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Sawyer
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PostSun Feb 24, 2002 9:59 pm 
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The book is "Monte Cristo Area by Harry Majors and McClollum. Out of print for 20+ years. I heard they are working on a new version, but don't hold your breath. Copies in the Everett and King County library systems. Very hard to find, they rarely show up on the used book lists (e.g. abebooks.com). I finally just photocopied the liberry's copy. It shows the route that Scrooge has on his Troublesome Creek website (Troublesome Creek Routes)
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Randy
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Joined: 18 Dec 2001
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PostSun Feb 24, 2002 11:06 pm 
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Scrooge! Hey, don't be too dissappointed in me bro. You got your share of reports from me in 2001! Last year was a bit light in terms of real nasty epic trips, but I've got a lot of fun stuff in the works for 2002. If I'm lucky enough to stay healthy, and weather cooperating, I'll post a few more good ones this summer.

Goodness. Haven't seen that Nazanne report in quite awhile. Didn't think anyone read that stuff. One of the most memorable trips I've ever taken, so much more happened than what I was able to put in that report. At one point Phil was ready to call it quits just after we crossed over the Copper outlet, in fact he didn't want to even try and cross. Just wanted to hunker down and fall asleep. I had to talk him into crossing and talk him out of falling asleep (on his feet) the rest of the walk back to the car.  Later he told me he had only gotten 2 hours of sleep the night before; yet, he still insisted on driving home even though I repeatedly offered to take the wheel. I think there were a few less road signs along HWY 2 after that drive home! Poor Phil, I was so hard on the guy.

I'd still write that report today though. It would most likely be shorter these days however. Yeah, I kept about 70% of the stuff I did last year a secret, in other words, I didn't write a report about it. But Scrooge, you should see the places I kept secret, they're spectacular. Imagine Delta times 50! You'd understand if you went to these places, and that's been my stance all along, as if I needed to defend what I feel is reportable or what isn't.

I wish everyone "worried" as much as I do. That said, you should come out for a beer sometime, you might hear some fun stuff that you wouldn't necessarily read at wta.org or hear at a coffee social.  paranoid.gif

When is the next TC trip?
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Scrooge
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Joined: 16 Dec 2001
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Famous Grouse
PostMon Feb 25, 2002 7:46 am 
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Randy. TC is May 18 (the same weekend as last year), trying for Twin Lakes. We may have a snow problem this year or, depending on conditions, maybe it'll be a snow benefit.

Beer is fine, although I am partial to coffee. Since the socials are right before work, for me, I do have to take it pretty easy. My work schedule also limits me to the rare Eastside socials, except on Friday night.

Tom. Sawyer is right about the scarcity of "The Monte Cristo Area". Most of the library's copies have been stolen. However, I, too, have a photocopy (of about 75% of it) which you're welcome to borrow to look at or copy yourself.

The traverse shown in the book is a product of the imagination, as Rubberlegs discovered, probably requiring rockclimbing hardware and skills to make a reality. Oddly enough, it's a route that the Forest Service evidently imagined first, even before Harry Majors got a hold of it.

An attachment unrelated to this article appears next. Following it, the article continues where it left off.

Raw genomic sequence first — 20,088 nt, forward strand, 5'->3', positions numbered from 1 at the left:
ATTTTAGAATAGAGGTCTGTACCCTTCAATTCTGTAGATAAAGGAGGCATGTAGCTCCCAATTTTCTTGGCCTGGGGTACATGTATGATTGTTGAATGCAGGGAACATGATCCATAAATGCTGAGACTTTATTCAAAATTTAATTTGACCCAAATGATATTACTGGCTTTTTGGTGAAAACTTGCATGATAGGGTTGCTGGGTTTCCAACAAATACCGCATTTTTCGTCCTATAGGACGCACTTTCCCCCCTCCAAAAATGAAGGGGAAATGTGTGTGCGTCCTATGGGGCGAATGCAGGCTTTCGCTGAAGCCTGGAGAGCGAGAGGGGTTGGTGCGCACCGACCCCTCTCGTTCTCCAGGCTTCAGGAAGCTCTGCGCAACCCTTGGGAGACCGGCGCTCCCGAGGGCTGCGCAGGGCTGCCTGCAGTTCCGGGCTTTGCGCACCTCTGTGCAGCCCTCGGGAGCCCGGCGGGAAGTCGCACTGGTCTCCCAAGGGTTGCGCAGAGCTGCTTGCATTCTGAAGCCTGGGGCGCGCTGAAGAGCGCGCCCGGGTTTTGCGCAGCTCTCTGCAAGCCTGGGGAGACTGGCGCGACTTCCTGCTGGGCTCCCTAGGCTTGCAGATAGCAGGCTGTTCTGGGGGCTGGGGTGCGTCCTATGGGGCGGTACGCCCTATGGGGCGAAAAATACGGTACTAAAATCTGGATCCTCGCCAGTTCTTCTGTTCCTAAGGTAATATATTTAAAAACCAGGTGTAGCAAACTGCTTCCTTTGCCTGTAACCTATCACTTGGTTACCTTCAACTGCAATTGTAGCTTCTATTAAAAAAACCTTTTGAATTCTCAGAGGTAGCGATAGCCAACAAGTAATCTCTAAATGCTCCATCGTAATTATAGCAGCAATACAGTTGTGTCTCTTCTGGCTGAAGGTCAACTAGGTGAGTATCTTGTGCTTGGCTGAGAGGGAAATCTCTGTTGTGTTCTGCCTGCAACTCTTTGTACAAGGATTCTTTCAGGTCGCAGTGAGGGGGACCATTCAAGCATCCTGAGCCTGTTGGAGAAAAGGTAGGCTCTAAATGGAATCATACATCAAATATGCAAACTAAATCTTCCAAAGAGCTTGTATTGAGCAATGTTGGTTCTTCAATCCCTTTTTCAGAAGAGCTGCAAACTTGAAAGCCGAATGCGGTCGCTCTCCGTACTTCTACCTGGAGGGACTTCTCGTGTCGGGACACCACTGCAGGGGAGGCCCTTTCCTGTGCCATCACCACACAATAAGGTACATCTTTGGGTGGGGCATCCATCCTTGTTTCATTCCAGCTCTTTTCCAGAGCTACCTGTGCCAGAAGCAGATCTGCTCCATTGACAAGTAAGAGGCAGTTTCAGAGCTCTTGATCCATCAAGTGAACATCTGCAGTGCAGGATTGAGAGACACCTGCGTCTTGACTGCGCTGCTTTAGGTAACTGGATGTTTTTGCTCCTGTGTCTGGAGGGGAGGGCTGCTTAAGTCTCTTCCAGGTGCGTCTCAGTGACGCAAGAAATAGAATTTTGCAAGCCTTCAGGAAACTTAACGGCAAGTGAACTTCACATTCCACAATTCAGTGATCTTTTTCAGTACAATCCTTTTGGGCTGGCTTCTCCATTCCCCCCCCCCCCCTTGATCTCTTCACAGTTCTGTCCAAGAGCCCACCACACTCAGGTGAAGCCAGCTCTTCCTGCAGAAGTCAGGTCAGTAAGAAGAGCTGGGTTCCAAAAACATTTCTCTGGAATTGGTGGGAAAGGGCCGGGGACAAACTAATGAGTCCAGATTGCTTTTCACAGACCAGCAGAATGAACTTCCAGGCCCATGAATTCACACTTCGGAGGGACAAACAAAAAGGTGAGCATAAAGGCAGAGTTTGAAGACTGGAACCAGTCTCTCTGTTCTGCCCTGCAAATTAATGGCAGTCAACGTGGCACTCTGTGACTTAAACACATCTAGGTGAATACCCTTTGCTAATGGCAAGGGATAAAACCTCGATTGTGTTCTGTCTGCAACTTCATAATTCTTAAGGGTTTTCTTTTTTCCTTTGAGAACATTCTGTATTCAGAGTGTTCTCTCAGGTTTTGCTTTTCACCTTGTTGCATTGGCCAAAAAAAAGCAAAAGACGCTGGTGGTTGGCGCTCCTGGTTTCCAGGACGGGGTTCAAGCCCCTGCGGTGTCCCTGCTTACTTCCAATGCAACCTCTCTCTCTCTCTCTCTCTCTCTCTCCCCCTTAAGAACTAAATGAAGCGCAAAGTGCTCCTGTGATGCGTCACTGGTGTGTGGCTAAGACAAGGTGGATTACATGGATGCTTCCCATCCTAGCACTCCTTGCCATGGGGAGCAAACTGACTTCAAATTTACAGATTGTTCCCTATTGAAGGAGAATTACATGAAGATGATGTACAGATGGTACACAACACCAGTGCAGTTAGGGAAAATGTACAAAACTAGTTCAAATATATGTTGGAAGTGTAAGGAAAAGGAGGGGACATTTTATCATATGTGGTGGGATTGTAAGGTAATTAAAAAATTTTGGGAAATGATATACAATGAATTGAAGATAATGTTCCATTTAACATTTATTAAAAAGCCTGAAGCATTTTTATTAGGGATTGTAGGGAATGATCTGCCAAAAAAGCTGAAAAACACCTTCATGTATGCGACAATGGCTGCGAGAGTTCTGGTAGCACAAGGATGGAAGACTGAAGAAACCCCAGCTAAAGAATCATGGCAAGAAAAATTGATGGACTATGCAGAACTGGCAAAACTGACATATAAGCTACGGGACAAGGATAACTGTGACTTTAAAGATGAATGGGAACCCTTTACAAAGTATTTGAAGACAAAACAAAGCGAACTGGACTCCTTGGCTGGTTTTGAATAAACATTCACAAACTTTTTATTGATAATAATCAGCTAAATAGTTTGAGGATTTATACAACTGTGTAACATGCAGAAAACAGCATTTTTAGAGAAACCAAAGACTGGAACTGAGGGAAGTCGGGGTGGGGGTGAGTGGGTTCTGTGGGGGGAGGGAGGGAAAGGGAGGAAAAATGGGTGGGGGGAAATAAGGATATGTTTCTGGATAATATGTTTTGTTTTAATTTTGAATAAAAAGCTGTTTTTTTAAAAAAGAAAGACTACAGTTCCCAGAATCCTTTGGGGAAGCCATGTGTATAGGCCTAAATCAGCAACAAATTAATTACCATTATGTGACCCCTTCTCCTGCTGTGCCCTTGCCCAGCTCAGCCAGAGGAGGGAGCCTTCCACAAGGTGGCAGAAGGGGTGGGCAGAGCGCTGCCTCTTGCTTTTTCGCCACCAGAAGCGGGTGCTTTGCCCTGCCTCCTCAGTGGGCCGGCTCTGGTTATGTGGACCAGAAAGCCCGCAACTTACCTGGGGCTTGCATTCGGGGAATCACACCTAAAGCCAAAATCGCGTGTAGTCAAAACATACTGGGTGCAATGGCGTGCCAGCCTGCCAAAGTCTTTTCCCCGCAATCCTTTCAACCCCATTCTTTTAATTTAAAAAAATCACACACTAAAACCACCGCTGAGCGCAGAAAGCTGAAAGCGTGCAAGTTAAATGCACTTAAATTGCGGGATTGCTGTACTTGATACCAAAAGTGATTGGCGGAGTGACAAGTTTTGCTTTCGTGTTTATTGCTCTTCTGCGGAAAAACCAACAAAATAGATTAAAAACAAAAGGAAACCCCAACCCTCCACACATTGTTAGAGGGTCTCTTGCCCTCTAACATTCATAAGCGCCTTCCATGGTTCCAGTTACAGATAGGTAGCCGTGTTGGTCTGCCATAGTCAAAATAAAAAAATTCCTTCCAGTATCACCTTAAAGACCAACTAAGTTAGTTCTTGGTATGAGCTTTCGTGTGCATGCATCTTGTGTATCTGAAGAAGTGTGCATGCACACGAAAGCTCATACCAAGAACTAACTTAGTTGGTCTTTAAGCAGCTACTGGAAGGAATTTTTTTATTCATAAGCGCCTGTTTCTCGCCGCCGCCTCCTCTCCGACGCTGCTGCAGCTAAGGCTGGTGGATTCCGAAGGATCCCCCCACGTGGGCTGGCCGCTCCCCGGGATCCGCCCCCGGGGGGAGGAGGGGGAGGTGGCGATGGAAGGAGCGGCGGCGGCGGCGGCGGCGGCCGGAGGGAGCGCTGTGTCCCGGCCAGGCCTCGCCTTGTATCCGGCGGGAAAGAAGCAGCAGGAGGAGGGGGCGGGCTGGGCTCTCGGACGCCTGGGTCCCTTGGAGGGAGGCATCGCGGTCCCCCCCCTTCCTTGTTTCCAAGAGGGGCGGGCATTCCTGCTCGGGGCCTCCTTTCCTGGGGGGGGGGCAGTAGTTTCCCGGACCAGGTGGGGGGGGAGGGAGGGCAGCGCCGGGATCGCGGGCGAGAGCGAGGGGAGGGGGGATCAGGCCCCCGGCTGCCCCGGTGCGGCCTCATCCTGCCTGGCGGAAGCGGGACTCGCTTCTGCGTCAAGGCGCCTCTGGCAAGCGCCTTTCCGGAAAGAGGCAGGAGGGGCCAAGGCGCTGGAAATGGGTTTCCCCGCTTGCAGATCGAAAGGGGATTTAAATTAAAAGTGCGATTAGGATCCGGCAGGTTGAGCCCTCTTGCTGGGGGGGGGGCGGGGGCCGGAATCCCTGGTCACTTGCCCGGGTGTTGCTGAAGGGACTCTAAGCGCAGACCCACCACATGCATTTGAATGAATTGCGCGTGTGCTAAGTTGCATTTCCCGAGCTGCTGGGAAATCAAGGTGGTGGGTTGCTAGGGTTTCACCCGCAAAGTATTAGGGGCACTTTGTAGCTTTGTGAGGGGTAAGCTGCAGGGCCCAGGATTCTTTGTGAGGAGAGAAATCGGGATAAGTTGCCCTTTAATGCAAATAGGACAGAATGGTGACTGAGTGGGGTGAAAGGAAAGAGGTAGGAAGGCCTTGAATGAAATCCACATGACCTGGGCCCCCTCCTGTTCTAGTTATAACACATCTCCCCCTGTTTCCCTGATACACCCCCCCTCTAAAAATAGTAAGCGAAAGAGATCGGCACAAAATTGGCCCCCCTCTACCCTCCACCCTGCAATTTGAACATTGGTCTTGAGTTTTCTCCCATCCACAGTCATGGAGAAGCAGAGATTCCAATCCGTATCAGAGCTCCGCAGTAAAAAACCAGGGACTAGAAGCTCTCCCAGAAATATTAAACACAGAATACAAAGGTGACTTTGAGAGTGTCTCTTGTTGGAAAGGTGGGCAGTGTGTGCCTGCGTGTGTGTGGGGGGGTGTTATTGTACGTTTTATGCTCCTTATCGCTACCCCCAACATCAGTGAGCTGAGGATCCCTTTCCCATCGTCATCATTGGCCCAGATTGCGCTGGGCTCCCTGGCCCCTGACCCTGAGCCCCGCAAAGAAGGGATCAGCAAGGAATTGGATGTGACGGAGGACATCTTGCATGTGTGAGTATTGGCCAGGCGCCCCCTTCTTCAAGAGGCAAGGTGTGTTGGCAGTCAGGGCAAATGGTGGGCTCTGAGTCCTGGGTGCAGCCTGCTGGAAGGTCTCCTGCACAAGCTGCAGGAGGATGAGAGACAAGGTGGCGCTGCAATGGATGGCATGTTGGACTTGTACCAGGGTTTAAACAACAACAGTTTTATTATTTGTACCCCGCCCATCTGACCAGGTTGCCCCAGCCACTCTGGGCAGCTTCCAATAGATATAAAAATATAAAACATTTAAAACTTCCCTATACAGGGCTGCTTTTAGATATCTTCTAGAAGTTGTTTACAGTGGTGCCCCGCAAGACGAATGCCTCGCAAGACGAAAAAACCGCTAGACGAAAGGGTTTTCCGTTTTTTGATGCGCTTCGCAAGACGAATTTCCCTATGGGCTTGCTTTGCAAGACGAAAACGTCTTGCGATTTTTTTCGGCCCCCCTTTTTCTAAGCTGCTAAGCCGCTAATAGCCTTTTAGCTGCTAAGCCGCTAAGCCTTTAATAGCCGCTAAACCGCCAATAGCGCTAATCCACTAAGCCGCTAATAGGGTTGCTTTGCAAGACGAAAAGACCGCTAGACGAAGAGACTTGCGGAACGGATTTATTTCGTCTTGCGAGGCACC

If you want some idea of the kind of thing Randy's been doing (but won't tell us about), take a look at some of Major's other suggested traverses. Harry was a truly inspired map-hiker.  dizzy.gif  But along with Harvey Manning and Randy, he's one of my trip report role-models.

Allison. The alternate route is just a line on the map, too, but Rubberlegs and I have at least seen the territory at opposite ends of it and it does look feasible.  rolleyes.gif  Nobody (that we know) has yet tested the climb from Blanca up to the saddle.

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Something lost behind the ranges. Lost and waiting for you....... Go and find it. Go!
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Allison
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Joined: 16 Dec 2001
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PostMon Feb 25, 2002 9:50 am 
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Well, map-wise it make the most sense to me....however, I'm inclined to defer to the experts on this, as I have only been to Blanca once....not an obsession for me, just a really pretty lake.smile.gif

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Dslayer
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Joined: 02 Jan 2002
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PostMon Feb 25, 2002 1:38 pm 
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Well this has been an entertaining thread, one of the things that always impresses me is the passion that people have when they speak of places--I'm looking forward to my old favorites-the Tatoosh, lakes N of White Pass, probably get into the Goat Rocks some.  My big trip of the year is going to be the East Rosebud in the Absaroka Beartooth WA in Montana-a pretty heavily traveled route with lots of off trail possibilities plus fishing.  My all time goal is to hike the E shore of Yellowstone and up into the Thorofare--If you've ever read Mountain Man written by Vardis Fisher (the story that "Jeremiah Johnson" is based on), the main character Sam Minard winters in Yellowstone after the death of his wife--Vardis' description-I think it's in Chapter 18/19 -of Yellowstone is awesome.  Vardis' character enters Yellowstone via the Thorofare and spends the winter in/around some of the geyser basins-I've always wanted to retrace his footsteps and I'm thinking that next summer I'll do it.

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"The Second Amendment of the Bill of Rights is my concealed weapon permit."-Ted Nugent
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Scrooge
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PostMon Feb 25, 2002 3:21 pm